What’s the largest planet in the Universe?
You might think Jupiter is large, but you’ll be surprised at what happens if you try and make it larger!
“A few centuries ago, the pioneer navigators learnt the size and shape of our Earth, and the layout of the continents. We are now just learning the dimensions and ingredients of our entire cosmos, and can at last make some sense of our cosmic habitat.” -Martin Rees
In our Solar System, Jupiter is the largest planet we have, but what’s the upper limit to planetary size?
If you get too much mass together in a single object, its core will fuse lighter elements into heavier ones.
At about eighty times the mass of Jupiter, you’ll have a true star, burning hydrogen into helium.
But lower than that, at about 14 times the mass of Jupiter, you’ll initiate deuterium fusion, where leftover fuel from the Big Bang slowly self-generates its own energy.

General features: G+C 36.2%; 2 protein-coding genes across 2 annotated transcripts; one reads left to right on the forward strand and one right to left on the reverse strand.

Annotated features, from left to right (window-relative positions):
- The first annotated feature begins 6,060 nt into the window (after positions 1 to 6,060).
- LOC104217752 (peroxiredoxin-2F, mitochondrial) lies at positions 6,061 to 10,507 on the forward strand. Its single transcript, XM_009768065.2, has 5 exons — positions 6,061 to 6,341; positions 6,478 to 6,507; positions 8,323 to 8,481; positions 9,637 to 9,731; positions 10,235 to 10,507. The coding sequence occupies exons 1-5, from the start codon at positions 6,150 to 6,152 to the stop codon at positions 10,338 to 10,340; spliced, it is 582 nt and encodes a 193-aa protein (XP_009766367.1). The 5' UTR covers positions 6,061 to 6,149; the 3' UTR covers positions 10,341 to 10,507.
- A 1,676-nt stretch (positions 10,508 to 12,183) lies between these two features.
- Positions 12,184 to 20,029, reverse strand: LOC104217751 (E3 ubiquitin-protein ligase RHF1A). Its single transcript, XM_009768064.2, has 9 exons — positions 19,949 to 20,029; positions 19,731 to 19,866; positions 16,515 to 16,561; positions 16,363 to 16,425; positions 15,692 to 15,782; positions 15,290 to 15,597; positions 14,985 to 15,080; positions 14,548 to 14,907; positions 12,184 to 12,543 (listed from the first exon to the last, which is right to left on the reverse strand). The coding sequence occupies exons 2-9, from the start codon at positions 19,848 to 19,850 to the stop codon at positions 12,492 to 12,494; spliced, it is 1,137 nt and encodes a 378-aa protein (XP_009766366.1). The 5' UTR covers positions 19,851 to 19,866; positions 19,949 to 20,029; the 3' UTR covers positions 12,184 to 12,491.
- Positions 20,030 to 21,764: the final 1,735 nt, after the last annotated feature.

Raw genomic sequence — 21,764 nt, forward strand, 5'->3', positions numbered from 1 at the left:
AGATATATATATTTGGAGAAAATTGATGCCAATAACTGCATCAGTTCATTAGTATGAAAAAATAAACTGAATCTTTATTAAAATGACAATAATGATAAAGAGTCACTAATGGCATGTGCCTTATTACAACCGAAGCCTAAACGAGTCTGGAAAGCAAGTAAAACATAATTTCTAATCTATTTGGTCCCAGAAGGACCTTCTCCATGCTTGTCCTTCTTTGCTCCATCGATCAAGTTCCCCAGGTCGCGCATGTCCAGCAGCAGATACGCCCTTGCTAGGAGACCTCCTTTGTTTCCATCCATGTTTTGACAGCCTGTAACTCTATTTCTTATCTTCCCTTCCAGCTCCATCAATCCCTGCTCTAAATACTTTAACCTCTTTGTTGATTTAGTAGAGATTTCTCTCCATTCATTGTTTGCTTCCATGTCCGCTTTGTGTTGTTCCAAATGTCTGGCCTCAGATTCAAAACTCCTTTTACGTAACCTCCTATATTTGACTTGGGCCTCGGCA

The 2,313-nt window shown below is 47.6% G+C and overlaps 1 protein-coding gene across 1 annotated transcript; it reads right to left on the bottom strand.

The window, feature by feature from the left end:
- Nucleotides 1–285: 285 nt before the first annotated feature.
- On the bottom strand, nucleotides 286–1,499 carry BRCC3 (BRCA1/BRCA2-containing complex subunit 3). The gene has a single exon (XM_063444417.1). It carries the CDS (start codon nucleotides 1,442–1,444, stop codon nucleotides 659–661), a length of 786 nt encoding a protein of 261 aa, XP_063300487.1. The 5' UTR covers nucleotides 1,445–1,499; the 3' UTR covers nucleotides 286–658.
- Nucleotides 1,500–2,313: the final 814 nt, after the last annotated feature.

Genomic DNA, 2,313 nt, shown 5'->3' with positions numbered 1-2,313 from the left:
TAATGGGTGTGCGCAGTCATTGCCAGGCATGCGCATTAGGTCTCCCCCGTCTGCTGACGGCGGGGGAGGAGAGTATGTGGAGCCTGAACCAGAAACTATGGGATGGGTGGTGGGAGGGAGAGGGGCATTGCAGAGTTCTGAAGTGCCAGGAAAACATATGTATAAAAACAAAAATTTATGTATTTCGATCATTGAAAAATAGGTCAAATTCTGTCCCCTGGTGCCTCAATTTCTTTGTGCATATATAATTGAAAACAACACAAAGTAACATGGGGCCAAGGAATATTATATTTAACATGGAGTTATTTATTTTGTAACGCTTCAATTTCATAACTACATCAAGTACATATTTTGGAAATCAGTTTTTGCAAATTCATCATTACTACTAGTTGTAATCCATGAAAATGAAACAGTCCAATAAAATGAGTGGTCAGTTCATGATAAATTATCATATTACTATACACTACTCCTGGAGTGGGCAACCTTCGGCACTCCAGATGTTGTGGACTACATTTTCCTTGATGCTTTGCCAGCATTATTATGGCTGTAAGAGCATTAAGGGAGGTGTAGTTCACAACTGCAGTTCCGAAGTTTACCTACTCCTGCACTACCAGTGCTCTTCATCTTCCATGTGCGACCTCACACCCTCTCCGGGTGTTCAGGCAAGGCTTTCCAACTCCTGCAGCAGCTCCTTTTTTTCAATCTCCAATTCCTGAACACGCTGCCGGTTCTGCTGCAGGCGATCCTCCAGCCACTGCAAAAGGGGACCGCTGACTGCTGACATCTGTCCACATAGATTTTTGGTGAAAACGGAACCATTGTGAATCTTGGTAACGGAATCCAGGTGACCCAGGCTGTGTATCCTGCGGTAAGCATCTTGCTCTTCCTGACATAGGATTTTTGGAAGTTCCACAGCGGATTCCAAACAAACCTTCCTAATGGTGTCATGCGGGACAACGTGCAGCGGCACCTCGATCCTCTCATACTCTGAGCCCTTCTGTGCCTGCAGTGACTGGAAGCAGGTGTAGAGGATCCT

This line — between a gas giant and a brown dwarf — defines the most massive planet.
In terms of physical size, however, brown dwarfs are actually smaller than the largest gas giants.
Above a certain mass, the atoms inside large planets will begin to compress so severely that adding more mass will actually shrink your planet.
This happens in our Solar System, explaining why Jupiter is three times Saturn’s mass, but only 20% physically larger.
But many solar systems have planets made out of much lighter elements, without large, rocky cores inside.
As a result, the largest planets can be up to twice as big as Jupiter before becoming stars.
Mostly Mute Monday tells the scientific story of an astronomical object or phenomenon in images, visuals and no more than 200 words.
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